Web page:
BLOOD GROUP, MN; MN Is also known as mn blood group

Related symptoms:

  • Neoplasm
  • Anemia
  • Leukemia


SOURCES: OMIM MENDELIAN

More info about BLOOD GROUP, MN; MN

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Other less relevant matches:

Low match HYDROPS, LACTIC ACIDOSIS, AND SIDEROBLASTIC ANEMIA; HLASA


Related symptoms:

  • Seizures
  • Anemia
  • Hypertension
  • Intrauterine growth retardation
  • Ventricular septal defect


SOURCES: OMIM MENDELIAN

More info about HYDROPS, LACTIC ACIDOSIS, AND SIDEROBLASTIC ANEMIA; HLASA

Low match PAROXYSMAL EXERTION-INDUCED DYSKINESIA


Paroxysmal exertion-induced dyskinesia (PED) is a form of paroxysmal dyskinesia (see this term), characterized by painless attacks of dystonia of the extremities triggered by prolonged physical activities.

PAROXYSMAL EXERTION-INDUCED DYSKINESIA Is also known as ped with or without epilepsy and/or hemolytic anemia|paroxysmal exertion-induced dystonia with or without epilepsy and/or hemolytic anemia|dyt18|dystonia 18|ped|paroxysmal exercise-induced dyskinesia with or without epilepsy and/or hemolytic anemia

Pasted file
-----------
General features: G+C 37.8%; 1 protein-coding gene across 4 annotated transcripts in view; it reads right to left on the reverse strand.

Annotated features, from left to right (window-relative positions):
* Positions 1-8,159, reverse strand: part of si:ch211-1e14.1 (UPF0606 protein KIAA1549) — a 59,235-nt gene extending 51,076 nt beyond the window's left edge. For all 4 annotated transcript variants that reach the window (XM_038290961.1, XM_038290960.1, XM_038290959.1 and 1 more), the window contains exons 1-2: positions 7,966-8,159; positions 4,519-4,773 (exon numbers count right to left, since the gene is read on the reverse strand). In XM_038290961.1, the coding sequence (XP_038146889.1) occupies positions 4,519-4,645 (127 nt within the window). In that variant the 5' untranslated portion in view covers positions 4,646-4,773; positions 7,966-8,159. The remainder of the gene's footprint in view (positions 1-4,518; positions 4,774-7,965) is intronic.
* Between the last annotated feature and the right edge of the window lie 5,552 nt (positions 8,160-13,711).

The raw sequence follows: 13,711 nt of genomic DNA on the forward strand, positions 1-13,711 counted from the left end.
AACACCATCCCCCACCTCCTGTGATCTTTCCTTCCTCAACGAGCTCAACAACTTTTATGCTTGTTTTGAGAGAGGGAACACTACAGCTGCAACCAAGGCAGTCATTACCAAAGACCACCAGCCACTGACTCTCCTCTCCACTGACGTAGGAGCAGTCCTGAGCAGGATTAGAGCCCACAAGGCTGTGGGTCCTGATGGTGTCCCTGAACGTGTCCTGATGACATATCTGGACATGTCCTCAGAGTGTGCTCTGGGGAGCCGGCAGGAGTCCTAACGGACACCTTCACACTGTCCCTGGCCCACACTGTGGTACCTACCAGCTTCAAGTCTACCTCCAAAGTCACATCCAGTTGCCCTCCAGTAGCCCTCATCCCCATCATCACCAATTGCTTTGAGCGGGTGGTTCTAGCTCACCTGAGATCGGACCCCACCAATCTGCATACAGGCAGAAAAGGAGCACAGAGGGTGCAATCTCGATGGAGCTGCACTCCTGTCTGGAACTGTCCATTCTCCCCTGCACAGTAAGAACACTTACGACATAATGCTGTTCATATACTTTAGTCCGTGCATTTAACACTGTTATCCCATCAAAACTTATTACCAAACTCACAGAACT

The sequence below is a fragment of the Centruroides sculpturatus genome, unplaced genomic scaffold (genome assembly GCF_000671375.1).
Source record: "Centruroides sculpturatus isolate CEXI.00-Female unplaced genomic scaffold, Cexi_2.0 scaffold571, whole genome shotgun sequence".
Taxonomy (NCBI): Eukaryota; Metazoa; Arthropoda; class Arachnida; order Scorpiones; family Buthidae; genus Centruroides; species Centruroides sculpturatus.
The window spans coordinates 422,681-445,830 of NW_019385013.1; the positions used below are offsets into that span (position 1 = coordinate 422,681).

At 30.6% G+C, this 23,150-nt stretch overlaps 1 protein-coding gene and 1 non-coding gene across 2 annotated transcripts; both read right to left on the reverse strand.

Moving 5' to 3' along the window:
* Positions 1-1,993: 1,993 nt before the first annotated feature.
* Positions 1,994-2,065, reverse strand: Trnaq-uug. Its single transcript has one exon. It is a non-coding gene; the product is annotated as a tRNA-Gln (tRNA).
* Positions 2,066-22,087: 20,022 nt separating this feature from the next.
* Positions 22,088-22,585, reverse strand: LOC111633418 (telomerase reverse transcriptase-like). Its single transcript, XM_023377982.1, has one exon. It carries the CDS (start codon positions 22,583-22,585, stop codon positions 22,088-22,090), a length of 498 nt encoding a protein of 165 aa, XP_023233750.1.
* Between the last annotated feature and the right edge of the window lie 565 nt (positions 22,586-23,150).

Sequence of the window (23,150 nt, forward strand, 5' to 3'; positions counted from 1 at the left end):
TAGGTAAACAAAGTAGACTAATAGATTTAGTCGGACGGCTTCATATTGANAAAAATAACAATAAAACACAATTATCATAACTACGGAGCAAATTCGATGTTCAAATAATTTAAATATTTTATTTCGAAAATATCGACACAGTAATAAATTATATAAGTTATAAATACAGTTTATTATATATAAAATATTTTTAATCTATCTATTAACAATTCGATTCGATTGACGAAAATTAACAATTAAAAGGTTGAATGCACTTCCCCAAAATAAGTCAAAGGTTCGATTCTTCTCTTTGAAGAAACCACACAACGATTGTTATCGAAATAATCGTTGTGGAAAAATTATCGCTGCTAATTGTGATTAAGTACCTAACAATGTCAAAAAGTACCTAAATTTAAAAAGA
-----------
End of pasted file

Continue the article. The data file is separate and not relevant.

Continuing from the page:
Related symptoms:

  • Intellectual disability
  • Seizures
  • Global developmental delay
  • Generalized hypotonia
  • Microcephaly


SOURCES: ORPHANET OMIM MESH MENDELIAN

More info about PAROXYSMAL EXERTION-INDUCED DYSKINESIA

Low match 3-PHOSPHOGLYCERATE DEHYDROGENASE DEFICIENCY, INFANTILE/JUVENILE FORM


3-Phosphoglycerate dehydrogenase deficiency (3-PGDH deficiency) is an autosomal recessive form of serine deficiency syndrome (see this term) characterized clinically in the few reported cases by congenital microcephaly, psychomotor retardation and intractable seizures in the infantile form and by absence seizures, moderate developmental delay and behavioral disorders in the juvenile form